Yielding to vehement opposition from the state's bankers, New Jersey lawmakers have withdrawn a controversial bill that would have cost banks millions of dollars in additional taxes.
"They basically shot themselves in the foot with the thing," said Anthony S. Abbate, president and chief executive of Interchange Financial Services Corp., Saddlebrook. "It just highlights what happens when things are done in haste."
But the bill's withdrawal from the state Assembly hasn't satisfied bankers, who are still concerned that a bill to opt-in early to interstate branching is moving far too quickly through the Legislature.
"This thing is like a runaway freight train, and they're going to have to deal with the consequences later," Mr. Abbate said.
The opt-in bill, with its controversial provision allowing start-ups by out-of-state institutions, has passed both banking committees and is being considered by both houses of the state Legislature despite opposition from the New Jersey Bankers Association and most small banks. Passage is expected shortly.
"It's the biggest piece of banking legislation in New Jersey in years, and it's moving too quickly," said C. Mark Campbell, president and chief executive of Bergen Commercial Bank and president of the Community Bankers Association of New Jersey.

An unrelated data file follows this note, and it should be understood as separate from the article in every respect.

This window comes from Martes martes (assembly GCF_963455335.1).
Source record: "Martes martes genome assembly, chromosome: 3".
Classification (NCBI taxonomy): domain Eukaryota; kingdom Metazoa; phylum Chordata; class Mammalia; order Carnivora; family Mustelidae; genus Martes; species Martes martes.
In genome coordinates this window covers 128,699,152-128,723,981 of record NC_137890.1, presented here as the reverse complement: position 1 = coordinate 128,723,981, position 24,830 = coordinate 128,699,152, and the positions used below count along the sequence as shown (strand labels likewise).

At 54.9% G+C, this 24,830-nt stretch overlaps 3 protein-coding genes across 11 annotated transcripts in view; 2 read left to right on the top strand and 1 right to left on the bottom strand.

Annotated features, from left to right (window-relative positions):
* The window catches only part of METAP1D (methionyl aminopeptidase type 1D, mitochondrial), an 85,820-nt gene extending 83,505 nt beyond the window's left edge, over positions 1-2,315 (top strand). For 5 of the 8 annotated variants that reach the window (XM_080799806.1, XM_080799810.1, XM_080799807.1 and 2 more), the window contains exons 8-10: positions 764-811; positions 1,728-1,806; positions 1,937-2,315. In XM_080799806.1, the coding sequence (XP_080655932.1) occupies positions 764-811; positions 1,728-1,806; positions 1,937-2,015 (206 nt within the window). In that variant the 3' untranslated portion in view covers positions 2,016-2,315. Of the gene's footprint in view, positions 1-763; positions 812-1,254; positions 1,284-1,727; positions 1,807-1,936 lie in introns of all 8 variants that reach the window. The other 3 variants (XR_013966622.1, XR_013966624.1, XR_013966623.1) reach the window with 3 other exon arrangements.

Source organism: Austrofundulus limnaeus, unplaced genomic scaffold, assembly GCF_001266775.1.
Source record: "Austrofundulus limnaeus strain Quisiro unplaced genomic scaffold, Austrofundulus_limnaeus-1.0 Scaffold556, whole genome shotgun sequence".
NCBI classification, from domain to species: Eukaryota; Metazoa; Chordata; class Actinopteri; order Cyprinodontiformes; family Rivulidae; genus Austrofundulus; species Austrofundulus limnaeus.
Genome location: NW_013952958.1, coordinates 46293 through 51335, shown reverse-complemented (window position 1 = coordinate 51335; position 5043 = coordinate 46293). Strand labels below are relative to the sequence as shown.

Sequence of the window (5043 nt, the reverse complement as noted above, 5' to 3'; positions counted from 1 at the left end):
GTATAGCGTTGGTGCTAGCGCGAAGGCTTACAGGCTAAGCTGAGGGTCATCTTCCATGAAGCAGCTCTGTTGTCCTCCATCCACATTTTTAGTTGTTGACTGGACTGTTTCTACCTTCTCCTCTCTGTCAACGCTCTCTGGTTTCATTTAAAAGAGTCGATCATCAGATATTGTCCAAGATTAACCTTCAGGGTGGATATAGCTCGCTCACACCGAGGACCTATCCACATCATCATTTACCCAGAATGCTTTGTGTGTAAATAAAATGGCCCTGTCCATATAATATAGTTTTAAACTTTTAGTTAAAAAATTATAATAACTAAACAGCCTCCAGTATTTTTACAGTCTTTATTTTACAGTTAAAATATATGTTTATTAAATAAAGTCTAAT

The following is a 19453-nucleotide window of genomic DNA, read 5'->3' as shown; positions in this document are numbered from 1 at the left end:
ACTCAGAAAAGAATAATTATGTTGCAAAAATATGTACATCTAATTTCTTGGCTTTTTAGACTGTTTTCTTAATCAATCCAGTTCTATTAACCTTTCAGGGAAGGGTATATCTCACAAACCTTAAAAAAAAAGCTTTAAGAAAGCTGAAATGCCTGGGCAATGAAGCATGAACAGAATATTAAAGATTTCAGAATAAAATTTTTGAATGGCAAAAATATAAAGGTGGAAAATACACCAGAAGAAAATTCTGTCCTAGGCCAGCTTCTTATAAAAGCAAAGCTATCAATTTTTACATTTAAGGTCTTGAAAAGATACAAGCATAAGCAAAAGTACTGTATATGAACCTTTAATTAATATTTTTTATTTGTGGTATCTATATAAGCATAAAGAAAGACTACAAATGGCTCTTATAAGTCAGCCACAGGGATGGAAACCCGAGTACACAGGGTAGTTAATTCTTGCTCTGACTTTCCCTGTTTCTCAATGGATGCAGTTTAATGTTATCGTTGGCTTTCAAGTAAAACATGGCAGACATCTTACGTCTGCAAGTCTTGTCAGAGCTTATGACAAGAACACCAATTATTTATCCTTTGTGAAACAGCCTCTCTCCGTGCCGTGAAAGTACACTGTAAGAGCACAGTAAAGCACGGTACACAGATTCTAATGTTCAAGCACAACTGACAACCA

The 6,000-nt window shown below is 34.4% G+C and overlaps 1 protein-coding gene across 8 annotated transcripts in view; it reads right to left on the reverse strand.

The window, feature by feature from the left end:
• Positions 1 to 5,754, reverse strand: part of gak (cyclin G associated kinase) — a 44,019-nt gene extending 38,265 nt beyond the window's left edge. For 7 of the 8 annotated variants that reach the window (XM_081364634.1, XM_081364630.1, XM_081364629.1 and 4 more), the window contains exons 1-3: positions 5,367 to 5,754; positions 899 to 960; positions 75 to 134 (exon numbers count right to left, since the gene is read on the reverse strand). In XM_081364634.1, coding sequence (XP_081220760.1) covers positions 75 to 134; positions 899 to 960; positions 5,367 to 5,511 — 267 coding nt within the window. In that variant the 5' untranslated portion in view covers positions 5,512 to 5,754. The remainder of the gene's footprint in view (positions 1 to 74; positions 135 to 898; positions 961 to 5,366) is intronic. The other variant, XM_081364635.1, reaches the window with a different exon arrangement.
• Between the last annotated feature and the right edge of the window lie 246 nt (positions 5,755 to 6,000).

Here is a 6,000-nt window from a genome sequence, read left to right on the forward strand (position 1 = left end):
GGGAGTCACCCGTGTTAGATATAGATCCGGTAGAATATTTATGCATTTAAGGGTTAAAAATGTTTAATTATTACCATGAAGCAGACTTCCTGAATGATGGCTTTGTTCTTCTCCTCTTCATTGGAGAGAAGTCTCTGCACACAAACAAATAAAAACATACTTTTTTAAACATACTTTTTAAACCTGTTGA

After a meeting with bankers and state officials this month, legislators told the state Treasury Department to revise the tax bill within 10 days, taking out a prickly provision that would have required banks in the state to report combined income of all subsidiaries.
Under the bill, banks wouldn't have been able to avoid taxes on their securities portfolios by chartering investment subsidiaries, which are currently taxed at one-fourth the corporate rate.
Lawmakers told Treasury Department officials to work with the New Jersey Bankers Association on a new draft.
The tax bill also would have reduced the thresholds for conducting taxable business in New Jersey. Out-of-state companies would have been subject to state taxes if they had deposits of $5 million or more in New Jersey, receipts of at least $25,000 from within the state, or transactions with at least 20 residents.
Lawmakers didn't give Treasury officials explicit instructions about that portion of the bill but will wait to see what the officials come up with, said Assemblyman Monroe J. Lustbader, chairman of the Assembly's Financial Institutions Committee.
"Everything in there is on the table," said W. Stuart Cameron, vice president of the New Jersey Bankers Association. "Legislators made it absolutely clear that this administration's intent to make New Jersey a banking capital in the Northeast must be preserved and they will not permit any tax bill to undermine that intention."
The bill had universally angered the state's bankers and caught the Banking Department by surprise. Even the two assemblymen who introduced it were "taken aback somewhat by the repercussions," Mr. Lustbader said.
The bill's original purpose was to level the playing field for in-state and out-of-state banks in an interstate branching environment.